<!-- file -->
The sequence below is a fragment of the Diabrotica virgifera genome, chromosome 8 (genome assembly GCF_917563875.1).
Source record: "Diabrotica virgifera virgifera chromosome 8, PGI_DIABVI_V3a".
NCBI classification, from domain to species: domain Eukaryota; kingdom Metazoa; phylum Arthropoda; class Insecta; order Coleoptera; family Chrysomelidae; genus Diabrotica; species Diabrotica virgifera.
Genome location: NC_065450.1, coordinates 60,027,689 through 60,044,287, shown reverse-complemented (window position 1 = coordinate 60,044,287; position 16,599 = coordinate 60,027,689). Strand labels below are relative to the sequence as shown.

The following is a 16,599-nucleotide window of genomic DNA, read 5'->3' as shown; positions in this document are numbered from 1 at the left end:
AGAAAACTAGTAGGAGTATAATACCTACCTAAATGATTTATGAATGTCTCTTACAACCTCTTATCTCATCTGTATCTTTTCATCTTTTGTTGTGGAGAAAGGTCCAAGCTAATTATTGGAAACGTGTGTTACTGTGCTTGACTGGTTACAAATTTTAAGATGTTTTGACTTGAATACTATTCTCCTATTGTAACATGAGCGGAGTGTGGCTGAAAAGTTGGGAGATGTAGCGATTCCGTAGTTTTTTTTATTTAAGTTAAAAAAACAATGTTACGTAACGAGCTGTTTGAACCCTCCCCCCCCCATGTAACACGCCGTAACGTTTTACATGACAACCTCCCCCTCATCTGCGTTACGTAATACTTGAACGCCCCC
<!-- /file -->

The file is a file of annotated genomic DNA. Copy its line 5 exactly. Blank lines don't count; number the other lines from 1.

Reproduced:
The following is a 16,599-nucleotide window of genomic DNA, read 5'->3' as shown; positions in this document are numbered from 1 at the left end: